The Wazir Khan Mosque is one of Lahore’s most stunning features. Lahore is home to a magnificent architectural heritage which can hold its own in antiquity and aesthetics to any other in the world. And the Mosque is one of its finest examples.
Gems of Mughal architecture are aplenty in the city. Most are found within the walled city or the old city centre, of Lahore. One of the most famous and best loved of these monuments is the Wazir Khan mosque, as well as the adjoining Shahi Hammam or Royal Bath.
History of the Monuments
The Wazir Khan Mosque was commissioned in 1634 by Emperor Shah Jahan’s chief physician. He enjoyed the title of Wazir Khan though his real name was Shaikh Ilm-ud-din Ansari. He went on to impress his royal patron so much that he later became Viceroy Punjab. It was then that he commissioned the building of the mosque and its adjoining structures.
Wazir Khan acquired a large tract of land in Lahore and built this magnificent mosque. In the streets next to the mosque, Wazir Khan also planned the construction of a bath house and a row of shops. The income generated from these establishments would subsidize the maintenance of the mosque.
The seventeenth century Shahi Hammam within the walled city has been recently renovated by the Aga Khan Trust for Culture and the Norwegian government. It represents the central Asian/Turkish tradition of a communal bath house.
While the bath house survives today as a heritage monument, the shops are buzzing with commercial activity till today.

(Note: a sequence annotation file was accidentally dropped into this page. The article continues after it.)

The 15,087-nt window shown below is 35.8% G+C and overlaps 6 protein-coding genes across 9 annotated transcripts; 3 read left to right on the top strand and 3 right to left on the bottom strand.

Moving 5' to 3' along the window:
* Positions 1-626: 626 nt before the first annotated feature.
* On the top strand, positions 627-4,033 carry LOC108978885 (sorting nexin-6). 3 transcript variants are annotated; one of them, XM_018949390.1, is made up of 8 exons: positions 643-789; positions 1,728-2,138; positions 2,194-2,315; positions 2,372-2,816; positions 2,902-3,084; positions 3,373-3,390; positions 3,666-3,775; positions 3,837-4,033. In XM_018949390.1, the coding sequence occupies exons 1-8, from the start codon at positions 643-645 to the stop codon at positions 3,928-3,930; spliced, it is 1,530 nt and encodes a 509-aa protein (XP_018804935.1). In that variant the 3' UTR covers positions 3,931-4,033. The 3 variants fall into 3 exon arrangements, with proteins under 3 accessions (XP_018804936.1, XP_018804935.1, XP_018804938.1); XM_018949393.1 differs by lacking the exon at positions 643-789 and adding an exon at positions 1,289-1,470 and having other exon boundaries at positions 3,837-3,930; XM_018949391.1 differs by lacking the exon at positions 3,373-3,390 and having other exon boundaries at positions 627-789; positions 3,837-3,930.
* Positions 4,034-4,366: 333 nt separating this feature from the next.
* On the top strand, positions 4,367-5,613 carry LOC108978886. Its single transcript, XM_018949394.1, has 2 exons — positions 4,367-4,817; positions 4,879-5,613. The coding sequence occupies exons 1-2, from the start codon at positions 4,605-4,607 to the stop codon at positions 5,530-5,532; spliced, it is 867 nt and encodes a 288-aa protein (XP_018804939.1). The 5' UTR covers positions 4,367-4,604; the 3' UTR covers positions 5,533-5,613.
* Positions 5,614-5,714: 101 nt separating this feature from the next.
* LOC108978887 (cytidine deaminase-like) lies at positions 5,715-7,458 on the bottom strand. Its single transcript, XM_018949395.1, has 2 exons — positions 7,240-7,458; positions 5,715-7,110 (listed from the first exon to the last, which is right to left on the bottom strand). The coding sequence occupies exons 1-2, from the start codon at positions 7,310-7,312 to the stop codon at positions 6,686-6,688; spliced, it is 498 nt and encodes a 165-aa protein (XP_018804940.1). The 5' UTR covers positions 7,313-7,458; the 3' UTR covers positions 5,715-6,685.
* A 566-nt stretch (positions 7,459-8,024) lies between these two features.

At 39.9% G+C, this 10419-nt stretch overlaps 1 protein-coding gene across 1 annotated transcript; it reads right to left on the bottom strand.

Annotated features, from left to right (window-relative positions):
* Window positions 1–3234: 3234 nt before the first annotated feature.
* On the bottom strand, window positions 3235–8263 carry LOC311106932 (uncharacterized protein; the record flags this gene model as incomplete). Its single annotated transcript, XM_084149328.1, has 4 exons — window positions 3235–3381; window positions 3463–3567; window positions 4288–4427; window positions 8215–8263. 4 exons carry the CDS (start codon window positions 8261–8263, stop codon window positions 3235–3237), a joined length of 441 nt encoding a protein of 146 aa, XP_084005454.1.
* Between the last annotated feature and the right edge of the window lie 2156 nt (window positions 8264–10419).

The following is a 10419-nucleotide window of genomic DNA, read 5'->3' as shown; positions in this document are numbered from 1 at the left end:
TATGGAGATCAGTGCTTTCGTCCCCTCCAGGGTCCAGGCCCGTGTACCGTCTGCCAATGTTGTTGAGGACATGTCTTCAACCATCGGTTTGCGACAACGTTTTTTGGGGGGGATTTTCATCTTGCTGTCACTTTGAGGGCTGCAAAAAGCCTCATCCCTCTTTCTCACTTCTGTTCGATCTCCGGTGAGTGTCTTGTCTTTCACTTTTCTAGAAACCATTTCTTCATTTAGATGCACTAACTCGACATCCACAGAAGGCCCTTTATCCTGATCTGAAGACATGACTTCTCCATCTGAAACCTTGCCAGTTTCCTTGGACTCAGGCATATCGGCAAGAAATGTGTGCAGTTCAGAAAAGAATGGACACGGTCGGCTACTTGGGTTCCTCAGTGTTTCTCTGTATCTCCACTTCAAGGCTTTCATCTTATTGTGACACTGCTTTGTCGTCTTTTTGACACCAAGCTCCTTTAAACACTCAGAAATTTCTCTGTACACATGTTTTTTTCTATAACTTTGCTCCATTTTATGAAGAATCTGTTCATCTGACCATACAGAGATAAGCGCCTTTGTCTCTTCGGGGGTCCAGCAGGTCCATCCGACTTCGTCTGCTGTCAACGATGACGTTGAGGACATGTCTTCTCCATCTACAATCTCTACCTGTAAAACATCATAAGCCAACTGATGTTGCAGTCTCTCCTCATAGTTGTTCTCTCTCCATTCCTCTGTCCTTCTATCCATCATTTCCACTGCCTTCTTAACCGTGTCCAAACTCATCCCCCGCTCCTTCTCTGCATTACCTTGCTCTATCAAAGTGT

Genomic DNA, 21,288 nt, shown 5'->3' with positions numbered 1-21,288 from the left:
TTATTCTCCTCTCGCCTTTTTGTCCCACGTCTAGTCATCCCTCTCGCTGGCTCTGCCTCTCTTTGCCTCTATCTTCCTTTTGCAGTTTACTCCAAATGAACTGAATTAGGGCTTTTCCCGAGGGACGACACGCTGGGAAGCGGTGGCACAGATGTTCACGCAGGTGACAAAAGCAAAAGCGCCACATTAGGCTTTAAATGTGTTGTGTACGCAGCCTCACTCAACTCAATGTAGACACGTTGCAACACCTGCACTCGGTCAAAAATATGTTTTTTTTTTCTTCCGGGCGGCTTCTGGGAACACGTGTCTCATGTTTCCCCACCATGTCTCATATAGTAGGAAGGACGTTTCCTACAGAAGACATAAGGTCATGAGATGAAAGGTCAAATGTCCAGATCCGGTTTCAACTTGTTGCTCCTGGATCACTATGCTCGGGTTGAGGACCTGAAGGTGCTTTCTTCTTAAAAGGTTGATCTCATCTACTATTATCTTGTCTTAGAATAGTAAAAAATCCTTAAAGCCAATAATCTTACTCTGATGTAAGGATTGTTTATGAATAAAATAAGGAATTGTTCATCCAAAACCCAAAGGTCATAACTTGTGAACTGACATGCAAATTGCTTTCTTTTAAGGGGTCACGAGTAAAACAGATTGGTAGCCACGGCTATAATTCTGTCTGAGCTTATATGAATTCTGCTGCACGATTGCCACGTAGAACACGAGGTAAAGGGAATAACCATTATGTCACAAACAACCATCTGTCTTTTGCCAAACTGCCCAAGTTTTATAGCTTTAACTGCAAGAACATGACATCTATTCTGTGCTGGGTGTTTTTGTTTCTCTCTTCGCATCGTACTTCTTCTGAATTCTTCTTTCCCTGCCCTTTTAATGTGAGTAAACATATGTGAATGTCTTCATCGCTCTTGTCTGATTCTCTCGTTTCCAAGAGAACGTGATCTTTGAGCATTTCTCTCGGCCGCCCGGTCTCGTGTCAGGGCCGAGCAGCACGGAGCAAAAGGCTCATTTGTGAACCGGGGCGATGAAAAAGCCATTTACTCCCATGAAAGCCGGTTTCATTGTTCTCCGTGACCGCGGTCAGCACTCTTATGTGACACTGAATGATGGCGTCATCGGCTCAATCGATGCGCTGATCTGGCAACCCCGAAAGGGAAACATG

The mosque itself was built to enclose the tomb of the sufi saint Miran Badshah who had travelled to this region from Iran in the 13th century. The mosque is constructed from brick and is embellished with frescoes and decorative Persian style Kashi kari tile work.
A striking architectural feature of the mosque is the four minarets around it, each heavily embellished.
The main entrance facade is is decorated with elaborate tile work and calligraphy of Quranic verses and Hadith.
The magnificent dome is also heavily decorated with intricate tile work.
Since the recent restoration work, the mosque and baths have been drawing more visitors. Locals and tourists alike do not tire of old world splendour and exquisite craftsmanship on display here. So if you are in Lahore even for just one day, make this a must-do on your list!